The Fabric of Eternity:
A Scientist’s View of the Works of Providence
Few questions have vexed humanity more than how did we come to exist? How can we reconcile the Big Bang Theory with the monotheist belief in the wonders of creation? The Fabric of Eternity: A Scientist’s View of the Works of Providence is scientist István Kolossváry’s personal view of the Universe that allows for science and theology to exist in peaceful unison. It is neither new science nor new theology; it is a humble attempt to lower the language barrier between these two disciplines in hope for a better understanding, appreciation, and gratitude to the Universe and her Creator.
In this debut nonfiction, Kolossváry makes the argument on scientific grounds that there are only two ways of thinking about the workings of the Universe: We either realize the continuous loving care of God, or we go it alone, reject God, and insist upon a self-contained existence with no reason or purpose.
Science can only offer these two fundamental alternatives but cannot decide between them in the lab. In a scientific experiment involving humans, however, Kolossváry argues that the “go it alone” theory may be proven false. In an experiment the reader can personally do, Kolossváry shows that the “go it alone” theory makes predictions that contradict human nature. Those who choose to go it alone shall be bound — on scientific grounds — to deny commonly accepted traits such as free will, honor and human dignity. It is the reader’s call: does the experiment verify or refute the “go it alone” theory?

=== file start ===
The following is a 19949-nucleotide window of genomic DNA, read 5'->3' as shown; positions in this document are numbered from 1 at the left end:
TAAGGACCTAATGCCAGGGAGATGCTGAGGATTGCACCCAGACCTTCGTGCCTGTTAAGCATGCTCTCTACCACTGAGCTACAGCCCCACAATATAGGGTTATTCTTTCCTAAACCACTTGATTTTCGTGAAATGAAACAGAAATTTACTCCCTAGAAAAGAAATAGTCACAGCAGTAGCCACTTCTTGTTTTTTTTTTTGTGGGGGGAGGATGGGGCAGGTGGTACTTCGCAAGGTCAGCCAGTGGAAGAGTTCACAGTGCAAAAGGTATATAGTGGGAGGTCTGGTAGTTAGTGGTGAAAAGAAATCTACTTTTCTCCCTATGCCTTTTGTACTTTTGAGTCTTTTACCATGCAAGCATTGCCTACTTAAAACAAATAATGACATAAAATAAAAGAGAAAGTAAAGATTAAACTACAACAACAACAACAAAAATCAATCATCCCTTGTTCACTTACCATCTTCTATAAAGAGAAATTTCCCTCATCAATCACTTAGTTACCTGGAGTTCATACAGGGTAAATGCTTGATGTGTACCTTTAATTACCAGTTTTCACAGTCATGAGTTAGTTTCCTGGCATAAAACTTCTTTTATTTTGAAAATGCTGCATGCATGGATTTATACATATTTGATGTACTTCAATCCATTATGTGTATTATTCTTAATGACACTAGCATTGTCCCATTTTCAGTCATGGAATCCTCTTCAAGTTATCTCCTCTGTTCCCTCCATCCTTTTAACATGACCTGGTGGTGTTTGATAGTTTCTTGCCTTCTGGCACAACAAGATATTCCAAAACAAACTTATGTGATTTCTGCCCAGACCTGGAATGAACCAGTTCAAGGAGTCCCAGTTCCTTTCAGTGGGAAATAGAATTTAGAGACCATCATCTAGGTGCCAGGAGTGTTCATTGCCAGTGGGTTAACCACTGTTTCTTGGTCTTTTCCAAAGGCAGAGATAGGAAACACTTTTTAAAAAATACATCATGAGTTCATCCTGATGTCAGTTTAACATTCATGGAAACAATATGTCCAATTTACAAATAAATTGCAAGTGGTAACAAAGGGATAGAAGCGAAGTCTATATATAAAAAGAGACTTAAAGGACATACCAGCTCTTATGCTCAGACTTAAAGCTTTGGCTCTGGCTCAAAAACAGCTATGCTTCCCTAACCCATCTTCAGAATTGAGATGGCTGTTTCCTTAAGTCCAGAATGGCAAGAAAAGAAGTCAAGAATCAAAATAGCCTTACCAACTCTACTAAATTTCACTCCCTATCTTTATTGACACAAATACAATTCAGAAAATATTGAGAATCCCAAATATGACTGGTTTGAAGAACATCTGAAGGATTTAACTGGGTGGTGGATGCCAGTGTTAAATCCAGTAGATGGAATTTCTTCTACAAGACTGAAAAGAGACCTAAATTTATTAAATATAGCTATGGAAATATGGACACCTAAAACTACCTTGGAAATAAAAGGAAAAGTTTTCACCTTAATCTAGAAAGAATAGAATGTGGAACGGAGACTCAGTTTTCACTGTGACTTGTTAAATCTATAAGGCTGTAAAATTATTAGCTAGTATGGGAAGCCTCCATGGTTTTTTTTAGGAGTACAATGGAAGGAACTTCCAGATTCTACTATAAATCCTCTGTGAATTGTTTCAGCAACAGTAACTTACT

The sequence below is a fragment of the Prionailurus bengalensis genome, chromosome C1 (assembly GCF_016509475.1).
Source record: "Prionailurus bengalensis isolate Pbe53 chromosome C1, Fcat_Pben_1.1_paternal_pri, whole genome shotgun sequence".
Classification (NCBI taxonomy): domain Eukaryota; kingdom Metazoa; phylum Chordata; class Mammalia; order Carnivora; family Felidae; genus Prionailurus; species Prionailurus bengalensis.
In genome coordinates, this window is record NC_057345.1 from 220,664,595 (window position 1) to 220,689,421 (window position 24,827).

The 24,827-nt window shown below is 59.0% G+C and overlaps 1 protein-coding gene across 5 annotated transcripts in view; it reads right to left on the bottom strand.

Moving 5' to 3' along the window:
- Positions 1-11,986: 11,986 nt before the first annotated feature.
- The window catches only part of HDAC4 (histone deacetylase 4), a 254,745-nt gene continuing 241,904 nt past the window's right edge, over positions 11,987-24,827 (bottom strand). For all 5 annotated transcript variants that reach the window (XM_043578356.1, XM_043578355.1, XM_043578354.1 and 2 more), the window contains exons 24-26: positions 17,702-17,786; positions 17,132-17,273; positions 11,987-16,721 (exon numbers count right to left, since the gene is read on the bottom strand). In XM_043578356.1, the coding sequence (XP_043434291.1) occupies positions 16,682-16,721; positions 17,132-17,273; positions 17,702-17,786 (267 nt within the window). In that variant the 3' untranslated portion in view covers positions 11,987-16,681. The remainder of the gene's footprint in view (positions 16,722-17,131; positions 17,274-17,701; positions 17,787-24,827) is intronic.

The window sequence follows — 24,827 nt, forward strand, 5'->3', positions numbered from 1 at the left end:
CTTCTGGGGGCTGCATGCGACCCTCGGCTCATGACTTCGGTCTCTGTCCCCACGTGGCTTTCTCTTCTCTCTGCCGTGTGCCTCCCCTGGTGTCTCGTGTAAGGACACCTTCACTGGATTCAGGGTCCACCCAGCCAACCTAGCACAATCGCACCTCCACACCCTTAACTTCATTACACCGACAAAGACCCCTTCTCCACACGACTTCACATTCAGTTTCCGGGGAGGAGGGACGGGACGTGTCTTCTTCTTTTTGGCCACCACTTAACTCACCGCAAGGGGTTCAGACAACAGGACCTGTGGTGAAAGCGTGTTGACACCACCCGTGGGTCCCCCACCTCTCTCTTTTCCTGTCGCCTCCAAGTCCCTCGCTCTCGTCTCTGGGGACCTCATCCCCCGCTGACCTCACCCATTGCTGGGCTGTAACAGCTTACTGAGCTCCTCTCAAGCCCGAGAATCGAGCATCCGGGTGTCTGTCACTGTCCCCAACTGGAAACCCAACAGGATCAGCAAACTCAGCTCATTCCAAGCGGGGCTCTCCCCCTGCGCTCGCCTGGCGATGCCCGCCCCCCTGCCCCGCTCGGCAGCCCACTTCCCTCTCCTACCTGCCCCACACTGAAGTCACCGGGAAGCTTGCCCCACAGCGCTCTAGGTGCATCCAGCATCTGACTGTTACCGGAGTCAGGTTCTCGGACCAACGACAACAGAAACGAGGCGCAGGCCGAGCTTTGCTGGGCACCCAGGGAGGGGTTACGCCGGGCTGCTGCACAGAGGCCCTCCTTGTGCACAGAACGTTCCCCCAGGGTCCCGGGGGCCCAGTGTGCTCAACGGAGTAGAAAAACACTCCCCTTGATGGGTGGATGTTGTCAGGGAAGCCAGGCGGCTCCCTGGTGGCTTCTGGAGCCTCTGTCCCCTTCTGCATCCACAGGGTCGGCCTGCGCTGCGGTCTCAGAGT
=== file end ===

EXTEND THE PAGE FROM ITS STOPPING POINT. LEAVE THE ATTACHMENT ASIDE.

With over 25 years as a scientist, Kolossváry has privately grappled with the chasm between science and theology. The Fabric of Eternity: A Scientist’s View of the Works of Providenceseeks to eradicate the wall that divides the two disciplines and bring a fresh perspective to believers in both.
The Mastermind behind The Fabric of Eternity:
István Kolossváry is a scientist and professor specializing in drug discovery research and biochemical systems simulation.He holds degrees from Budapest University of Technology and the Hungarian Academy of Sciences. István has been a researcher at Columbia University and most recently a private New York research organization. He has grappled with the chasm between science and theology, and in The Fabric of Eternity, he shares results from scientific inquiry into the works of divine providence.
Learn more at http://www.istvankolossvary.com.
The question remains – Will you accept your mission?
Rob and Janelle